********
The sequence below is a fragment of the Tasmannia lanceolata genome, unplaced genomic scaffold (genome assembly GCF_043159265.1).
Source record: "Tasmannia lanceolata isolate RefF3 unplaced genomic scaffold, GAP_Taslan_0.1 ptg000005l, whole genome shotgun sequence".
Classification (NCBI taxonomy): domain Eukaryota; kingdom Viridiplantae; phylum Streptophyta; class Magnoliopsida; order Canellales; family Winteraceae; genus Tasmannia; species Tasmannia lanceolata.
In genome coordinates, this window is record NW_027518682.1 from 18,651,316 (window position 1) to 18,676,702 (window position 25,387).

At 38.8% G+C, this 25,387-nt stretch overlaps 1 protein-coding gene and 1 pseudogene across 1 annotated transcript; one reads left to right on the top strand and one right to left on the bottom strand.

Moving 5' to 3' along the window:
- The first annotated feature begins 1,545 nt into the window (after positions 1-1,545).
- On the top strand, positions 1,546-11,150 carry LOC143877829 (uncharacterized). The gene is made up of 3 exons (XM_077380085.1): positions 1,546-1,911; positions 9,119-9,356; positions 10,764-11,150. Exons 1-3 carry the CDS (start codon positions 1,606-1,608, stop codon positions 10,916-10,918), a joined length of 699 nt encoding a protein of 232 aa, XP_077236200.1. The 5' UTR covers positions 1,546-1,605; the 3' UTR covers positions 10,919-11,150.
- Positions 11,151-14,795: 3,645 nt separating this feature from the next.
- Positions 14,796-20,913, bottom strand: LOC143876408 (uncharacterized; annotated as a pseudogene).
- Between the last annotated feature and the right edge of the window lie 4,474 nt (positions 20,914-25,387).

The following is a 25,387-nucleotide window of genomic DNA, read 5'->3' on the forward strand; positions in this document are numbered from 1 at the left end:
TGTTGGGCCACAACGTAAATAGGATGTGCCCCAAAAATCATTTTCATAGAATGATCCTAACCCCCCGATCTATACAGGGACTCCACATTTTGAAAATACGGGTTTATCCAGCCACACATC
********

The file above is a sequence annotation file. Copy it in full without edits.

The sequence below is a fragment of the Tasmannia lanceolata genome, unplaced genomic scaffold (genome assembly GCF_043159265.1).
Source record: "Tasmannia lanceolata isolate RefF3 unplaced genomic scaffold, GAP_Taslan_0.1 ptg000005l, whole genome shotgun sequence".
Classification (NCBI taxonomy): domain Eukaryota; kingdom Viridiplantae; phylum Streptophyta; class Magnoliopsida; order Canellales; family Winteraceae; genus Tasmannia; species Tasmannia lanceolata.
In genome coordinates, this window is record NW_027518682.1 from 18,651,316 (window position 1) to 18,676,702 (window position 25,387).

At 38.8% G+C, this 25,387-nt stretch overlaps 1 protein-coding gene and 1 pseudogene across 1 annotated transcript; one reads left to right on the top strand and one right to left on the bottom strand.

Moving 5' to 3' along the window:
- The first annotated feature begins 1,545 nt into the window (after positions 1-1,545).
- On the top strand, positions 1,546-11,150 carry LOC143877829 (uncharacterized). The gene is made up of 3 exons (XM_077380085.1): positions 1,546-1,911; positions 9,119-9,356; positions 10,764-11,150. Exons 1-3 carry the CDS (start codon positions 1,606-1,608, stop codon positions 10,916-10,918), a joined length of 699 nt encoding a protein of 232 aa, XP_077236200.1. The 5' UTR covers positions 1,546-1,605; the 3' UTR covers positions 10,919-11,150.
- Positions 11,151-14,795: 3,645 nt separating this feature from the next.
- Positions 14,796-20,913, bottom strand: LOC143876408 (uncharacterized; annotated as a pseudogene).
- Between the last annotated feature and the right edge of the window lie 4,474 nt (positions 20,914-25,387).

The following is a 25,387-nucleotide window of genomic DNA, read 5'->3' on the forward strand; positions in this document are numbered from 1 at the left end:
TGTTGGGCCACAACGTAAATAGGATGTGCCCCAAAAATCATTTTCATAGAATGATCCTAACCCCCCGATCTATACAGGGACTCCACATTTTGAAAATACGGGTTTATCCAGCCACACATC